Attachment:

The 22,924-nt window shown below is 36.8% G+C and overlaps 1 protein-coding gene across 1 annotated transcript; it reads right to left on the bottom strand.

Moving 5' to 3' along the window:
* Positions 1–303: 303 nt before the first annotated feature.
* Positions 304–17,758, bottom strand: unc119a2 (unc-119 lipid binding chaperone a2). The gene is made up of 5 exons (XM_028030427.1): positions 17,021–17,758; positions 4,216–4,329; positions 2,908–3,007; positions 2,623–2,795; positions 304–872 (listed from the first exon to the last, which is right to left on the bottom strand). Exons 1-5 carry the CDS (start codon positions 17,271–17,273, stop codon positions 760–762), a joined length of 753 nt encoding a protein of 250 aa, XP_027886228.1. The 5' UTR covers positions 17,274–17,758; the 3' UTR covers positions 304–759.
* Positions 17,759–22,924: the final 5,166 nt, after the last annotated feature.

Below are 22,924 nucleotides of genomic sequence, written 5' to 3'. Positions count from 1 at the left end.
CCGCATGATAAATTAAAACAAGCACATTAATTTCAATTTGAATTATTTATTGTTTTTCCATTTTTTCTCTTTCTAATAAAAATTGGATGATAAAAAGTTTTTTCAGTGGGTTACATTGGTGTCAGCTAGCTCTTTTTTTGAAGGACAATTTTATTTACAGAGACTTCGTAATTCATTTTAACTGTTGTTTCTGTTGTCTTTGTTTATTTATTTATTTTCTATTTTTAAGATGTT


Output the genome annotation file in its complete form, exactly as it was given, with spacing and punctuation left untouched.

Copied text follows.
The 22,924-nt window shown below is 36.8% G+C and overlaps 1 protein-coding gene across 1 annotated transcript; it reads right to left on the bottom strand.

Moving 5' to 3' along the window:
* Positions 1–303: 303 nt before the first annotated feature.
* Positions 304–17,758, bottom strand: unc119a2 (unc-119 lipid binding chaperone a2). The gene is made up of 5 exons (XM_028030427.1): positions 17,021–17,758; positions 4,216–4,329; positions 2,908–3,007; positions 2,623–2,795; positions 304–872 (listed from the first exon to the last, which is right to left on the bottom strand). Exons 1-5 carry the CDS (start codon positions 17,271–17,273, stop codon positions 760–762), a joined length of 753 nt encoding a protein of 250 aa, XP_027886228.1. The 5' UTR covers positions 17,274–17,758; the 3' UTR covers positions 304–759.
* Positions 17,759–22,924: the final 5,166 nt, after the last annotated feature.

Below are 22,924 nucleotides of genomic sequence, written 5' to 3'. Positions count from 1 at the left end.
CCGCATGATAAATTAAAACAAGCACATTAATTTCAATTTGAATTATTTATTGTTTTTCCATTTTTTCTCTTTCTAATAAAAATTGGATGATAAAAAGTTTTTTCAGTGGGTTACATTGGTGTCAGCTAGCTCTTTTTTTGAAGGACAATTTTATTTACAGAGACTTCGTAATTCATTTTAACTGTTGTTTCTGTTGTCTTTGTTTATTTATTTATTTTCTATTTTTAAGATGTT